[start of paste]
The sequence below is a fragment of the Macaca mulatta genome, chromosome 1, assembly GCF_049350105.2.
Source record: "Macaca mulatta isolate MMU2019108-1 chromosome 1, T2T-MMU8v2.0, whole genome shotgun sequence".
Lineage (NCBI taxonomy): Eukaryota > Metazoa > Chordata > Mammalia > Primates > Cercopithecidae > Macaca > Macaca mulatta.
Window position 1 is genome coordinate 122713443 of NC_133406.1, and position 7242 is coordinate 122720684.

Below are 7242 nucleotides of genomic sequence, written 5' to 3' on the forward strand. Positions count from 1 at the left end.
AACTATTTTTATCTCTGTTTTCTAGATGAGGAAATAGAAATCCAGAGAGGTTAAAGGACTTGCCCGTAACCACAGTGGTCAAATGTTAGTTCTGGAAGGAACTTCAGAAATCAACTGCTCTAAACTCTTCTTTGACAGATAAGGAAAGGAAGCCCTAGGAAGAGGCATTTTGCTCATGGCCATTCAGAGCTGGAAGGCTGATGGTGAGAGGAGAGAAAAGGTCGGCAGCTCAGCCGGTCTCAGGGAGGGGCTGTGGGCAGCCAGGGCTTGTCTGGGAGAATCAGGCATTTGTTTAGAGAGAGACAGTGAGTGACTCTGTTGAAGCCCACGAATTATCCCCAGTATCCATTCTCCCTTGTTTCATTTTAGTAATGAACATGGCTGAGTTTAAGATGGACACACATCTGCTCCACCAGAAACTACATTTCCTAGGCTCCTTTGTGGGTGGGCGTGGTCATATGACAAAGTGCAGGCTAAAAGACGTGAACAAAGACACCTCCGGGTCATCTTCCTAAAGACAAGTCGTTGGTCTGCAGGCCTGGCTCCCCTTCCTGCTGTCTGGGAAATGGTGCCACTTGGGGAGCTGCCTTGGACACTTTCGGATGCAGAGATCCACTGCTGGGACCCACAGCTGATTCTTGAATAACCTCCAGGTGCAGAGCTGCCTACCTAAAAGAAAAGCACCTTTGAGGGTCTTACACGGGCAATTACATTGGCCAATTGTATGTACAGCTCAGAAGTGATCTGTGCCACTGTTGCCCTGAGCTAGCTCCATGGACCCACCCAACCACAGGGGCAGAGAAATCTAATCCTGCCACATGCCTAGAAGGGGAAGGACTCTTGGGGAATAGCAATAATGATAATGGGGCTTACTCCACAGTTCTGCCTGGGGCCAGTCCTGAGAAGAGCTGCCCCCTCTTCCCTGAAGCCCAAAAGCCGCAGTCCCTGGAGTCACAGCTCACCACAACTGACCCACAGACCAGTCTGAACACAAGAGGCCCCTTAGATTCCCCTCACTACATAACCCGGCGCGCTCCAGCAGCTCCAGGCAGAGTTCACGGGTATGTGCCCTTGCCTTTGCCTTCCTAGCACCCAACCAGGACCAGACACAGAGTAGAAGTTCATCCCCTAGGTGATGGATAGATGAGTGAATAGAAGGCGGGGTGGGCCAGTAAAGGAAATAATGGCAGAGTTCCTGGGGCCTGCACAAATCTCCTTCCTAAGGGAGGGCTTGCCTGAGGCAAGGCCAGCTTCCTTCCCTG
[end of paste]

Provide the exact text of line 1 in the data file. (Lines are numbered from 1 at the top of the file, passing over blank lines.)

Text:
The sequence below is a fragment of the Macaca mulatta genome, chromosome 1, assembly GCF_049350105.2.